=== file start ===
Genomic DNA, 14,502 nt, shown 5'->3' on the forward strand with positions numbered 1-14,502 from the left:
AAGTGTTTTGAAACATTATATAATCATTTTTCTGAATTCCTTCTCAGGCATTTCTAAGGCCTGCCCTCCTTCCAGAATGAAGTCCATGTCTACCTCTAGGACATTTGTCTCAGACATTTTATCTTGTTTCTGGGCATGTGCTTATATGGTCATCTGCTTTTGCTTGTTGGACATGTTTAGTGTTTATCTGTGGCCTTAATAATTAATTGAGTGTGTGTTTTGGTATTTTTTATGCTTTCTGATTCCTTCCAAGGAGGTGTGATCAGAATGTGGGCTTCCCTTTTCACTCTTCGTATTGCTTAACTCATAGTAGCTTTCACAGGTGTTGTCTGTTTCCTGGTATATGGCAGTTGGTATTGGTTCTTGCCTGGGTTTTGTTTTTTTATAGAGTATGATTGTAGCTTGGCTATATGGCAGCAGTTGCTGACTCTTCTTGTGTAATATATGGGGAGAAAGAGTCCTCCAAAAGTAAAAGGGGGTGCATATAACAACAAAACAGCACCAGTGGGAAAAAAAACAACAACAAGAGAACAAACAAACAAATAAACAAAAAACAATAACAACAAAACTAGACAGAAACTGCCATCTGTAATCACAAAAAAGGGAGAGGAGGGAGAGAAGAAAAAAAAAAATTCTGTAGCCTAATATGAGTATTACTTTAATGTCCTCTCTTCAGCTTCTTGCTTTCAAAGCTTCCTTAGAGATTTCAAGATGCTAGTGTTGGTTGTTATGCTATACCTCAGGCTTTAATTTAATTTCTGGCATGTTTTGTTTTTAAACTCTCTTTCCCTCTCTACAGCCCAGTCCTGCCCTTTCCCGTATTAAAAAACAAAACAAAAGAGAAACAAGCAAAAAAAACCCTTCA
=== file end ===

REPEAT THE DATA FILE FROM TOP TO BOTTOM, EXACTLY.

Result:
Genomic DNA, 14,502 nt, shown 5'->3' on the forward strand with positions numbered 1-14,502 from the left:
AAGTGTTTTGAAACATTATATAATCATTTTTCTGAATTCCTTCTCAGGCATTTCTAAGGCCTGCCCTCCTTCCAGAATGAAGTCCATGTCTACCTCTAGGACATTTGTCTCAGACATTTTATCTTGTTTCTGGGCATGTGCTTATATGGTCATCTGCTTTTGCTTGTTGGACATGTTTAGTGTTTATCTGTGGCCTTAATAATTAATTGAGTGTGTGTTTTGGTATTTTTTATGCTTTCTGATTCCTTCCAAGGAGGTGTGATCAGAATGTGGGCTTCCCTTTTCACTCTTCGTATTGCTTAACTCATAGTAGCTTTCACAGGTGTTGTCTGTTTCCTGGTATATGGCAGTTGGTATTGGTTCTTGCCTGGGTTTTGTTTTTTTATAGAGTATGATTGTAGCTTGGCTATATGGCAGCAGTTGCTGACTCTTCTTGTGTAATATATGGGGAGAAAGAGTCCTCCAAAAGTAAAAGGGGGTGCATATAACAACAAAACAGCACCAGTGGGAAAAAAAACAACAACAAGAGAACAAACAAACAAATAAACAAAAAACAATAACAACAAAACTAGACAGAAACTGCCATCTGTAATCACAAAAAAGGGAGAGGAGGGAGAGAAGAAAAAAAAAAATTCTGTAGCCTAATATGAGTATTACTTTAATGTCCTCTCTTCAGCTTCTTGCTTTCAAAGCTTCCTTAGAGATTTCAAGATGCTAGTGTTGGTTGTTATGCTATACCTCAGGCTTTAATTTAATTTCTGGCATGTTTTGTTTTTAAACTCTCTTTCCCTCTCTACAGCCCAGTCCTGCCCTTTCCCGTATTAAAAAACAAAACAAAAGAGAAACAAGCAAAAAAAACCCTTCA